New York—Marketers have substantially improved their ability to measure and act on ROI but only a third (36%) have coordinated their marketing accountability programs with the finance division or a cross-functional team and a quarter (24.7%) describe their efforts as “siloed” within the marketing department, according to the third annual ANA Marketing Accountability Survey. BtoB first reported preliminary study findings Monday [“BtoB Daily Alert,” 7/17/06].
The survey, presented at the 2006 ANA Marketing Accountability Forum in New York City last week, was conducted in conjunction with the Marketing Management Analytics and the 2006 Marketing Accountability Task Force.
MMA said a clear area of improvement is how confident marketers feel about their ability to quantify their contribution to the bottom line. In the 2005 survey, when asked if they could measure the sales impact of a 10% cut in marketing spending, only 15.6% said yes. That response doubled, to 30%, in the 2006 survey. Some 57% of respondents said they had established a formal marketing accountability program, up from a very small number in 2005.“It's really taken off in the last year," said Ed See, chief operating officer at Marketing Management Analytics.
In addition to organizational obstacles, the survey revealed a seeming disconnect between how senior executives rank the importance of accountability and their involvement in these initiatives. While 65% of respondents said that understanding the sales impact of marketing is important to senior executives, less than a third (32%) indicated there was a senior-level sponsorship of measurement initiatives.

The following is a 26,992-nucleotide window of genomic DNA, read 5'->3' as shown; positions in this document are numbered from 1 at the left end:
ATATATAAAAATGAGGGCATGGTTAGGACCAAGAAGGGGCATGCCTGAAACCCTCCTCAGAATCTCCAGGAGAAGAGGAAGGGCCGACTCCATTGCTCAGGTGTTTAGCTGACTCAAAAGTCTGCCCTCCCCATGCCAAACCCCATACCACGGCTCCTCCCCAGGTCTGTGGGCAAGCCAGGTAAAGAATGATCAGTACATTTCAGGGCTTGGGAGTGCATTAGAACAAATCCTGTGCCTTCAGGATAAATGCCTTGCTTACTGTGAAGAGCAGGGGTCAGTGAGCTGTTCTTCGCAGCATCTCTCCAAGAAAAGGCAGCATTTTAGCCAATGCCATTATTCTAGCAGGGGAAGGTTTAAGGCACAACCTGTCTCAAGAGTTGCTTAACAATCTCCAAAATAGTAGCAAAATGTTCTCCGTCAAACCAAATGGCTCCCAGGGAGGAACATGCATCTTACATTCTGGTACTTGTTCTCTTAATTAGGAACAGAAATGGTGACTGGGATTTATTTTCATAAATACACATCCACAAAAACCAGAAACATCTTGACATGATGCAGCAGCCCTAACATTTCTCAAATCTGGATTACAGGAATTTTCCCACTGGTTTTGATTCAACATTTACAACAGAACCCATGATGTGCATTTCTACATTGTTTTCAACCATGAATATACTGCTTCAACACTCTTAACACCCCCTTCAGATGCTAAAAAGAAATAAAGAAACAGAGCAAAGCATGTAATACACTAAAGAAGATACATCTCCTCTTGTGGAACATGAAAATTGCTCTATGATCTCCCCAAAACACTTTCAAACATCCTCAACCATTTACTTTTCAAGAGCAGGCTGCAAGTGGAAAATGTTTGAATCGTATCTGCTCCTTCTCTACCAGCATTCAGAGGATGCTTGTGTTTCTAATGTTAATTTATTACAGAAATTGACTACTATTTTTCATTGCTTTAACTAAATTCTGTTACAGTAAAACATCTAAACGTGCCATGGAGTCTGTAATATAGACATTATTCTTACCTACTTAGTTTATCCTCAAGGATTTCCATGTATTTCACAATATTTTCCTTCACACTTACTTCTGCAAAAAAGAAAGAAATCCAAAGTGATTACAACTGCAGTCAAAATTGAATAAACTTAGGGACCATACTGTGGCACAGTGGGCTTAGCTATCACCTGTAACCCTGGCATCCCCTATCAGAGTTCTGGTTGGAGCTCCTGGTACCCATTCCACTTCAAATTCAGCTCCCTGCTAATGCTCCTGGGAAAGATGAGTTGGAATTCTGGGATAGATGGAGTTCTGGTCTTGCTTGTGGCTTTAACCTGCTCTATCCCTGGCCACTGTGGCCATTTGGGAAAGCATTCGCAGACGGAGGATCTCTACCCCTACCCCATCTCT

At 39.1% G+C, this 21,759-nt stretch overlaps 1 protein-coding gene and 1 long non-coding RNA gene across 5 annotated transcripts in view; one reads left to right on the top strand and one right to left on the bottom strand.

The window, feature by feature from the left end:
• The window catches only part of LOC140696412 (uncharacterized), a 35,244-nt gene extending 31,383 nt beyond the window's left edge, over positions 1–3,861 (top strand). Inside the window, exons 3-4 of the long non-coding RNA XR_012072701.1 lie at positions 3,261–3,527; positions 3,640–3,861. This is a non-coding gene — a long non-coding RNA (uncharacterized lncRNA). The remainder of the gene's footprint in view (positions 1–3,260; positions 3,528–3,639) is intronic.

The survey also found significant differences between so-called "capable and confident" marketers—defined as those who said they can both predict the impact of a 10% change in their marketing budget and have senior managements' confidence—and the rest of the survey sample.
From an organizational perspective, 64% of the "capable and confident" marketers have a cross-functional team involved in marketing measurement compared to 24% of the rest; almost 40% of this group reported "full cooperation" between marketing and finance compared to 20% of the rest. This group also treats data "as a crown jewel" that deserves a budget, dedicated staff and organizational governance.
The ANA/MMA marketing accountability survey was completed by 101 senior-level marketers/ANA members in April and May 2006. The survey is available for download from the ANA Web site, www.ana.net .
—Ellis Booker with additional reporting by Carol Krol